After his invigorating Memorial Day weekend trip to Afghanistan, the President leaves the storied delights of Bagram Airfield behind for the shilling fields of DC. No wonder he’s planning to get out of town again by midweek, when he’ll head to West Point to deliver a commencement address focused on foreign policy, advocating what one Administration official calls “interventionism but not overreach.”
But before he gets that far, on Tuesday the President plays host to the fifth annual White House Science Fair. This year’s edition celebrates the achievements of women and girls in STEM (science, technology, engineering and math) competitions nationwide.
Speaking of the President, Senator Ted Cruz, intrepid Texan-Canadian-Cuban defender of all things he considers Constitutional, warned last Thursday that the wily Kenyan Usurper and his Senate henchmen are goiing to repeal the First Amendment. Will it happen this week? You never know. Stay vigilant, and keep a bag packed in case you have to flee the house ahead of the secret police coming to haul you off to that FEMA camp you heard tell was being built out there in the woods past Transit Road.
Tuesday, voters will decide whether veteran Congressman Ralph Hall – 91 years old and a lurid example of that weirdest of political creatures, a Democrat turned Republican – should get another kick at the can, or whether he has already done sufficient damage to the Republic and should be replaced by the even more odious John Ratcliffe. If you’re a voter in the Texas 4th, well, to paraphrase Simon and Garfunkel, “any way you look at it, you lose.”
Edward Snowden’s first interview with US mainstream media appears Wednesday, when NBC airs a sit-down he taped with the oleaginous Brian Williams in Moscow last week. I reckon the odds of Williams eliciting anything probative are roughly the same as Snowden’s chances of returning home to a tickertape parade and a Presidential Medal of Freedom.
With John Conyers’ name back on the primary ballot by order of US District Court Judge Matthew Leitman last Friday, all eyes are on Michigan Secretary of State Ruth Johnson, who has until June 6 to appeal the reinstatement before the ballot is officially certified. With Conyers on the ballot or as a write-in candidate, the primary will be held on August 5. Continue reading Stormy Monday, 5/26/14
ONE: I Just Can’t Quit Her
She might be an obscure political footnote waiting to happen, but Michele Bachmann will always be heroic to me. Even among her fellow House Republicans, few would even try to yearn to aspire to attempt to emulate her straight-up weirdness, seemingly involuntary lying, and relentless misunderstanding of pretty much everything about everything. Unlike wannabes such as the suspiciously non-contiguous Sarah Palin or the implosion-primed Nikki Haley, Bachmann is truly the GOP’s current It Girl.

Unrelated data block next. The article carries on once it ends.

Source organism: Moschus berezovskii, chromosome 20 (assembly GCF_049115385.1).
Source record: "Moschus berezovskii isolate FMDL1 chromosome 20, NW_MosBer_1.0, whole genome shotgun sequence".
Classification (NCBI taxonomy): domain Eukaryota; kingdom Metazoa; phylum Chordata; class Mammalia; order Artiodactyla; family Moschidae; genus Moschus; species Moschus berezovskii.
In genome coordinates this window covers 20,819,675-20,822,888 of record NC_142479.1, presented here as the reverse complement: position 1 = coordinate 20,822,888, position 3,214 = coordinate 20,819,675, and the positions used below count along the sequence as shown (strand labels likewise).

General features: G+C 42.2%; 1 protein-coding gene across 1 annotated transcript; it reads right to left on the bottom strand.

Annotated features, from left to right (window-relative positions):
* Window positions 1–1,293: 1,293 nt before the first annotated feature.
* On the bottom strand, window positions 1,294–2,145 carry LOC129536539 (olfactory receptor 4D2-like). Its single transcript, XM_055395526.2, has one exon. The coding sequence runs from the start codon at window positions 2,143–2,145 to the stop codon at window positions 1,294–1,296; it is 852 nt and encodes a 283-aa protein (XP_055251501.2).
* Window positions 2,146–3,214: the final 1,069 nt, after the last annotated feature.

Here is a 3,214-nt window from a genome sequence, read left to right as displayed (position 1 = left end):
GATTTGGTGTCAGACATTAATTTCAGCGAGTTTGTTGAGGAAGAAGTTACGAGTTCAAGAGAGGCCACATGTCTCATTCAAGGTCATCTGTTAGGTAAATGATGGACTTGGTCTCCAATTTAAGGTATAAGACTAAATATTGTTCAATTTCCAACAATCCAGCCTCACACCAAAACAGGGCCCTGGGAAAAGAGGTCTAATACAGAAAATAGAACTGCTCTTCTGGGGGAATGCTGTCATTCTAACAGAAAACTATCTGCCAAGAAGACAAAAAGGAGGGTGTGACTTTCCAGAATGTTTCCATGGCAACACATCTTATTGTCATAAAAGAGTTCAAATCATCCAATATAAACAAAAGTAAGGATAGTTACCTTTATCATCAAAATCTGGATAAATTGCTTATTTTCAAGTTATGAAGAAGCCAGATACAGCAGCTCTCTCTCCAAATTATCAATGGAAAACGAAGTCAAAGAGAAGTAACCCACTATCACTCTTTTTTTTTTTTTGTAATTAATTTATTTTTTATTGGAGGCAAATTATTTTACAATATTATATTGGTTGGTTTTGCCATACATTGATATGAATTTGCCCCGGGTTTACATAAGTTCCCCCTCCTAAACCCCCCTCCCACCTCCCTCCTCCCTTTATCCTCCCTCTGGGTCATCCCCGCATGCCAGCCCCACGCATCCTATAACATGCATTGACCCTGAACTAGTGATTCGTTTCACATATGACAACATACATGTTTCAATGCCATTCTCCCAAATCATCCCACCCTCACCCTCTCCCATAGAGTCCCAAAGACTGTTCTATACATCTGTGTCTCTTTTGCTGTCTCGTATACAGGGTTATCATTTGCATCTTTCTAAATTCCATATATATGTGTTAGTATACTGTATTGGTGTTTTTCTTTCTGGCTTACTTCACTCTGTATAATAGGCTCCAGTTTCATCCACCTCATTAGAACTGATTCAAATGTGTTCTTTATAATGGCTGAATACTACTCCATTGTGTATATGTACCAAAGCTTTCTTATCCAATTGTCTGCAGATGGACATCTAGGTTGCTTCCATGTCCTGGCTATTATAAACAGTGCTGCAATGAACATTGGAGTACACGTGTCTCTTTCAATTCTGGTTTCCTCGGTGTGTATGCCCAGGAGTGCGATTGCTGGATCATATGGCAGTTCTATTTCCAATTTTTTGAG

As I mentioned a few weeks back, Bachmann kicked off the 113th Congress by unsuccessfully trying to repeal Obamacare. Yes, that’s something the House Majority does compulsively at this point, like meth or knuckle cracking, but Bachmann brought a whole new level of earnest sincerity to this nasty habit:
That’s why we’re here because we’re saying let’s repeal this failure before it literally kills women, kills children, kills senior citizens. Let’s not do that. Let’s love people, let’s care about people. Let’s repeal it now while we can…
ThinkProgress managing editor Igor Volsky covered himself completely with dust and glory in his enviably nimble reporting on Bachmann’s speech:
Moments after calling for the complete repeal of a law that will extend health care coverage to 30 million Americans, Bachmann claimed that her belief in Christ inspires her to care “for the least of those who are in our midst.” After she completed her remarks, fellow Republican Rep. Michael Burgess (TX) observed that the Minnesota Congresswoman “has a way of stating these things that none of us are capable of.”
Yes, she certainly has a unique way of going about all kinds of things, so unique that the Office of Congressional Ethics has apparently developed something of a fascination with it:
The Daily Beast has learned that federal investigators are now interviewing former Bachmann campaign staffers nationwide about alleged intentional campaign-finance violations… investigators have allegedly asked about allegations of improper transfer of funds and under-the-table payments actions by Bachmann’s presidential campaign…
In a piece last weekend, Charles M. Blow of the New York Times insisted:
People like Bachmann represent everything that is wrong with the Republican Party. She and her colleagues are hyperbolic, reactionary, ill-informed and ill-intentioned, and they have become synonymous with the Republican brand. We don’t need all politicians to be Mensa-worthy, but we do expect them to be cogent and competent.
Sorry, but please speak for yourself, Mr. Blow. I expect no such thing, at least from Republicans.
As for you, Michele Bachmann, long may you run, be it for office or from the law.
TWO: Pride and Prejudice and Piss and Vinegar
Bachmann isn’t the ’12 cycle’s only failed Republican hopeful still attracting headlines. Two of her primary rivals are at the center of a fascinating new story by Joshua Green of Businessweek:
As Mitt Romney struggled in the weeks leading up to the Michigan primary, Newt Gingrich and Rick Santorum nearly agreed to form a joint “Unity Ticket” to consolidate conservative support and topple Romney.